Advance preparation for an interview is the key to securing the job you want and it is best to find out as much as you can about the interview you will be attending. Interviews occur for selected candidates after the recruiter has read the application forms, CVs and covering letters sent by all the applicants. Employers will usually confirm details of an interview in writing, including requests for any documents to be brought along on the day.
It is becoming more common for recruiters to carry out an initial screening interview by telephone. This is an advantage for the company if there is a large amount of applicants to process. The interviewer will be able to learn more about their experiences, motivations and weed out those who are unsuitable. In addition, a telephone interview keeps costs down for employers and interviewees as there is no travelling involved.
In-person interviews for selected candidates, after initial screening, may be singular or in a series and may take different forms depending on the job involved. For example, competency interviews are structured so you can give evidence of your skills and abilities, backed up by examples of previous experience. If you have applied for a job that requires technical knowledge, you may be asked to discuss your knowledge in-depth with the interviewing panel.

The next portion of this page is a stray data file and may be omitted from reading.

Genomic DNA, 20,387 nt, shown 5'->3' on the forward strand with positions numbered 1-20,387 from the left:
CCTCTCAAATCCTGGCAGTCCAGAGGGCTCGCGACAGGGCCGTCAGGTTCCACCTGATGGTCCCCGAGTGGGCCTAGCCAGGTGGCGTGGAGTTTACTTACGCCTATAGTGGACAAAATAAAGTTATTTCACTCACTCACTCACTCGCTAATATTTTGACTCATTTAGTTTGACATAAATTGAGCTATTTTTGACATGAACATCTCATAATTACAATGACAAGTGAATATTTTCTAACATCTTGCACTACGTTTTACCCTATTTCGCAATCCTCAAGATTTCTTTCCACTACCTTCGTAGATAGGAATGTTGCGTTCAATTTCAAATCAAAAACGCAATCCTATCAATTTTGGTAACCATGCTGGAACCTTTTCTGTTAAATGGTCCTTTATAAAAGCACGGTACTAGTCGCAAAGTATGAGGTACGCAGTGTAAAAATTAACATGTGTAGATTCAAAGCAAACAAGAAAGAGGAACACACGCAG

If the job is one that involves the creative media, such as publishing, you may be asked to bring along your portfolio and discuss your work. In case-study interviews, you could be asked to make a presentation about solving a problematic scenario. The interviewers will be looking at how you identify key concerns and how you react under stress.
If you have a disability you need to inform the interviewers, who should make reasonable adjustments to make sure you are not disadvantaged. You may need to inform them of particular arrangements, for example, a ramp for a wheelchair or the provision of a signing interpreter.
If you have not been selected for interview or chosen for a job, you are entitled to ask for further feedback, including the interview notes. An employer is legally obliged not to reject a candidate on discriminatory grounds. If you think you have been discriminated against during an interview process, you may consider an Employment Tribunal claim. If this is the case, you should take expert advice from an employment solicitor.